Before marriage, you and your spouse may have discussed entering into a prenuptial agreement. Commonly referred to as a prenup, this written contract between spouses protects certain rights to property and assets if the marriage dissolves. However, there are particular circumstances where a prenuptial agreement could be considered invalid and therefore unenforceable. With your financial interests on the line, it’s important to know what factors may result in the nullification of your agreement.
There are two things that make a prenuptial agreement invalid. One is a technical problem or defect. In terms of the technical defects, prenuptial agreements require a signature block at the end that contains a special notarization, otherwise called an acknowledgment. If those words do not appear at the end of a prenuptial agreement, the court can and will rule it to be a non-valid agreement.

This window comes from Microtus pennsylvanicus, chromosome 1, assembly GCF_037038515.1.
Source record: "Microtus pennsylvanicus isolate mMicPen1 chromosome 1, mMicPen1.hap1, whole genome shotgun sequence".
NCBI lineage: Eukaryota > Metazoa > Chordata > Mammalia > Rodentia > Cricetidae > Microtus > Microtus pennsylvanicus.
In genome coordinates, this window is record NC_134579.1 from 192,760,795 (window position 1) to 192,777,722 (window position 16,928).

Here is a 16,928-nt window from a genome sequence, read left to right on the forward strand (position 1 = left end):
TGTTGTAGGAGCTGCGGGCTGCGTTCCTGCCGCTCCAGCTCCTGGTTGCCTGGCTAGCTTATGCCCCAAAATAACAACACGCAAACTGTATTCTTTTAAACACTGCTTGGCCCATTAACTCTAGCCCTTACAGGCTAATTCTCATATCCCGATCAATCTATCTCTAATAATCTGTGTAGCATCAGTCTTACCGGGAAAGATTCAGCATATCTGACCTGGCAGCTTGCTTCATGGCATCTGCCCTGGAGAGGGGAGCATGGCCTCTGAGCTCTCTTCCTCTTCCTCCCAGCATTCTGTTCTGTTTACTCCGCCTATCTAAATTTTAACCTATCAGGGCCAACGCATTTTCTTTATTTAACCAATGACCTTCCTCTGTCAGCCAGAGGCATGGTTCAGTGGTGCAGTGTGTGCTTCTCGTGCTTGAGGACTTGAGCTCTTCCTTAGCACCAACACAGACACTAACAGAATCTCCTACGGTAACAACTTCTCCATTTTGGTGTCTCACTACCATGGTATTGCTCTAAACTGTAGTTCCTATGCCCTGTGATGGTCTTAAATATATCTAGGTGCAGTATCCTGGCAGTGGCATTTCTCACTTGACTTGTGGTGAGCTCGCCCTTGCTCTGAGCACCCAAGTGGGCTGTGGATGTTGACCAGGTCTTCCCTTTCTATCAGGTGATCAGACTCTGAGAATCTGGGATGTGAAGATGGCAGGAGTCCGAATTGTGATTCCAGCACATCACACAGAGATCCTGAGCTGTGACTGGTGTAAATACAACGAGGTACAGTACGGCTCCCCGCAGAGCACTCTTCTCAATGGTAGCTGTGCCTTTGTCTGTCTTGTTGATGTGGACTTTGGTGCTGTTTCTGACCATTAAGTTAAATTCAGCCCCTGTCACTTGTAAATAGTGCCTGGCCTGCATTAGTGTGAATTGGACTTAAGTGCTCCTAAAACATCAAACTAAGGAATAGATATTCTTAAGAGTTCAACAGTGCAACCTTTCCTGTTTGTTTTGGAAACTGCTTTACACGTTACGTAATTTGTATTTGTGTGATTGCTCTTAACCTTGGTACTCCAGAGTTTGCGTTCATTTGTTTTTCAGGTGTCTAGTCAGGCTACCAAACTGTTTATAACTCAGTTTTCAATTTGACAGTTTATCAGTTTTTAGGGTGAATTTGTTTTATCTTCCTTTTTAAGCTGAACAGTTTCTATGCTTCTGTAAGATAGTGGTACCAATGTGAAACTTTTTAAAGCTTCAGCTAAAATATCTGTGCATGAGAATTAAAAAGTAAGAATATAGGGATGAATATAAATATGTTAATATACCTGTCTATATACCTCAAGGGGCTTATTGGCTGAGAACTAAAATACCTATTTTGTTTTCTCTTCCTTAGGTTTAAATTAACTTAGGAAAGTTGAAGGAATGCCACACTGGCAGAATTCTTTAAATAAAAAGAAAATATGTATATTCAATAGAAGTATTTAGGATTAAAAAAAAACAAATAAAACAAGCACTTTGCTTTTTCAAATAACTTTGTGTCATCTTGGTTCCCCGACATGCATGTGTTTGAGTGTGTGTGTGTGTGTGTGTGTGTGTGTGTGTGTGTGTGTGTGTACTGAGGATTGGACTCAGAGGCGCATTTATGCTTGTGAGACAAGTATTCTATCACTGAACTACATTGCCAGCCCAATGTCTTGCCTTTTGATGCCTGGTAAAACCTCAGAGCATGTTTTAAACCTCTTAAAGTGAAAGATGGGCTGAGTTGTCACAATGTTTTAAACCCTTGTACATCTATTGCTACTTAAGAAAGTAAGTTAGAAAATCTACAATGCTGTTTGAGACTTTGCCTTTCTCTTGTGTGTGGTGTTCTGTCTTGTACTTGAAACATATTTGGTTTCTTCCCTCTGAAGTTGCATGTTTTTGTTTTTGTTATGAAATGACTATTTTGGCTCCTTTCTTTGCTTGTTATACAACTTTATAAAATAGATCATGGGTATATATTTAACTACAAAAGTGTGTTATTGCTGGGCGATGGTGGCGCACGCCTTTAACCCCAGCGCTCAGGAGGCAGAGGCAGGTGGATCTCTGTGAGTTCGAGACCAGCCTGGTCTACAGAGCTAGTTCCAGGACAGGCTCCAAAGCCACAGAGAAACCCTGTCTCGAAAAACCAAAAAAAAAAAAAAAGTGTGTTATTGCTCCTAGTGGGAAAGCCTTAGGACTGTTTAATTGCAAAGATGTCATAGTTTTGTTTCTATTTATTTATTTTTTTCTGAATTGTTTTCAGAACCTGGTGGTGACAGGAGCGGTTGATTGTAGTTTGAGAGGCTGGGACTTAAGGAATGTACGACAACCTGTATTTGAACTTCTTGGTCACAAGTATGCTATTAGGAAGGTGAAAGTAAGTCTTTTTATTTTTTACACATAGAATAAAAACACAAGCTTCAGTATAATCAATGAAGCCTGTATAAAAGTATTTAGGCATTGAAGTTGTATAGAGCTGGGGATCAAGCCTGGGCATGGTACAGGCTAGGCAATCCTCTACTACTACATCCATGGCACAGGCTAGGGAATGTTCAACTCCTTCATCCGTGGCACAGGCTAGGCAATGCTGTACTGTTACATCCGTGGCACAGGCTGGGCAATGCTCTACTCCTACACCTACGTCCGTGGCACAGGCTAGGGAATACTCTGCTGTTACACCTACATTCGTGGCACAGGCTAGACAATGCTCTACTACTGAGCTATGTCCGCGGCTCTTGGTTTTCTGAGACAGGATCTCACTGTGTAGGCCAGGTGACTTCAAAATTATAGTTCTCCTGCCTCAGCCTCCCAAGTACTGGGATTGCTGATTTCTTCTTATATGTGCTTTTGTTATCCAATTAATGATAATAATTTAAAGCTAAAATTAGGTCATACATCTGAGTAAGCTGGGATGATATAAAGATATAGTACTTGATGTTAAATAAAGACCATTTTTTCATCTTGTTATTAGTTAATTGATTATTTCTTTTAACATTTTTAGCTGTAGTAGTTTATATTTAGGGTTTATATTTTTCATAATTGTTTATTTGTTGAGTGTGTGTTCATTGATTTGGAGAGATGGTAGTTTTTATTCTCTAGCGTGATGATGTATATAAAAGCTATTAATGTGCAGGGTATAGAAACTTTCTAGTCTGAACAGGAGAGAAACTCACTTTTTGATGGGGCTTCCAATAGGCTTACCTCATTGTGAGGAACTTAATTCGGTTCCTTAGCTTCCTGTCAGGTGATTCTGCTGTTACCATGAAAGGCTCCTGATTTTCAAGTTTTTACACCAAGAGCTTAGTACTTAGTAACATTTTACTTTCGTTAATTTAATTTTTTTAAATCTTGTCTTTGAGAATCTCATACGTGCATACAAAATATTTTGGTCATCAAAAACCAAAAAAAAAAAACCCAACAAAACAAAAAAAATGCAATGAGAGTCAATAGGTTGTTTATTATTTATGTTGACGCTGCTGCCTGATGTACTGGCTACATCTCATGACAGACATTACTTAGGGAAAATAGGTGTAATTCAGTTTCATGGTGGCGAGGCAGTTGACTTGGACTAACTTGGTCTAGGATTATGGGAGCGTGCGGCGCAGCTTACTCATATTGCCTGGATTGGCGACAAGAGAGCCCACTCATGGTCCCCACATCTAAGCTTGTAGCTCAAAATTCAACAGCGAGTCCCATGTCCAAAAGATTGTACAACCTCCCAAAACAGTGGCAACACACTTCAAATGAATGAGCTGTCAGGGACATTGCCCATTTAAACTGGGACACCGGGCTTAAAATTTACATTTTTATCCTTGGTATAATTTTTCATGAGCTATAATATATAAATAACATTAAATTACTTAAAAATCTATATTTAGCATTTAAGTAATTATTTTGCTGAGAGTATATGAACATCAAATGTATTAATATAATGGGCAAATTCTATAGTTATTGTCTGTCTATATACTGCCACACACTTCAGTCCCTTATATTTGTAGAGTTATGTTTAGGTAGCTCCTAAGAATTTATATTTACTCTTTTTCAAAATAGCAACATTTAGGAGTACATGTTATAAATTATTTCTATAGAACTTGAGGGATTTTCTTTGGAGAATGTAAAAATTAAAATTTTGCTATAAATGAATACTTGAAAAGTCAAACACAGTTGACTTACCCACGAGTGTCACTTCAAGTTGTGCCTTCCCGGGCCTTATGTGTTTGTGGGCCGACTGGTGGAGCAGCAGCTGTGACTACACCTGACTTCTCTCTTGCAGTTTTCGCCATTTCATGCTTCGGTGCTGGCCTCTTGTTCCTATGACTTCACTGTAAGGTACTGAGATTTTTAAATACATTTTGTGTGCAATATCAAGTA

Secondly, a prenup can be set aside or invalidated if one of the defenses against the contract’s validity is present. For example, if somebody holds a gun to your head and forces you to sign a prenup, that's called duress. Other measures that may constitute duress include presenting the prenup the night before the wedding, one person signing under the influence of drugs or alcohol, or alternative pressures. Ultimately, contracts that are executed or signed under duress are invalid.
A prenup can also be set aside on the grounds of unconscionability. Unconscionability means that one person exerts pressure on another to sign an agreement that no reasonable person would agree to. For instance, if the fiancé induces his soon-to-be wife to give up all rights she would ever have to the custody of their children or any of the assets accumulated during the marriage a court would be entitled to set prenup aside on the ground of unconscionability.
Before making a prenup, it is essential to consult with an attorney to discuss your rights and options. If you have questions or want to discuss strategies to help you achieve the outcome right for you, let’s talk. It’s easy to set up a consultation. You can reach us at 475-232-4105 or firstname.lastname@example.org.